I was driving home from work the other day on the freeway. The radio was tuned to a talk station, but I wasn’t paying attention to it; it was a sort of aural wallpaper burbling away in the background while I was ruminating on a knotty problem I had been trying to solve at work.
Suddenly I noticed something. The radio went: “Blah, blah, blah, blardy blah blah. All the water in Las Vegas has to be imported into the city by road tanker because Las Vegas is in the desert.”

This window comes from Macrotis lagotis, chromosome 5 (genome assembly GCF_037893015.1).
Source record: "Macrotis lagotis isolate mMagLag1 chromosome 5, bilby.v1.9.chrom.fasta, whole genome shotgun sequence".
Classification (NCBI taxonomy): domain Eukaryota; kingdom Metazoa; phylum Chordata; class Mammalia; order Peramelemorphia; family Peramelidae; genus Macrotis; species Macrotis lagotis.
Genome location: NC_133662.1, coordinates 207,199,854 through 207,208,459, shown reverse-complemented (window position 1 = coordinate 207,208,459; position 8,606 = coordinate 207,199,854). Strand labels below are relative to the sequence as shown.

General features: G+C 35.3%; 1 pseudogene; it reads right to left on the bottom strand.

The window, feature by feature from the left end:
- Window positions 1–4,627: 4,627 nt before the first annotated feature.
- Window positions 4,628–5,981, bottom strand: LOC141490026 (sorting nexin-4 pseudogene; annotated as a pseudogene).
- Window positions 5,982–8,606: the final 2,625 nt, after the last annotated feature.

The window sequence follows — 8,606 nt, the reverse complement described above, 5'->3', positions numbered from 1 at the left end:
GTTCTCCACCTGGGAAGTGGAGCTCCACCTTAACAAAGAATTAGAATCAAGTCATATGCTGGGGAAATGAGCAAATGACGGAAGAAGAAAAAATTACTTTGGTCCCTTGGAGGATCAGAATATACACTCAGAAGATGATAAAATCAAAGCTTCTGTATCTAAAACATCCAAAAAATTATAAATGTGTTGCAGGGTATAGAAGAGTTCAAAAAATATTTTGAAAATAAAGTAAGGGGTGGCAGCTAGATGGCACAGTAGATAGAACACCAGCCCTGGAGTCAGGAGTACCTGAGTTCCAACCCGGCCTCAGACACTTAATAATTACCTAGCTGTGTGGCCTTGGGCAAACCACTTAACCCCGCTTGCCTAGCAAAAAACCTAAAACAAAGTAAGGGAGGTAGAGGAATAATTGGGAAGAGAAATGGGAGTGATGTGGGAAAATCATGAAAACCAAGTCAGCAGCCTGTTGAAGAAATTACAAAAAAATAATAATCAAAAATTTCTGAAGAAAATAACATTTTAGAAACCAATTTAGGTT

Despite the fact that I wasn’t actually listening consciously to it, this astonishing statement from the radio had been trapped by my subconscious bullshit detector. I thought that what I had just heard could not possibly be true. I have never been to Las Vegas, but I have seen pictures of it, and have flown over it in my X-plane simulator, and I have watched CSI Las Vegas. All those hotels, all those showers and baths, all those fountains, all those strippers’ homes with swimming pools could not possibly be supplied by water brought in by road. Every route into the city would be thoroughly clogged by water tankers to the extent that there would be room for any other traffic, and water would be more expensive than beer.
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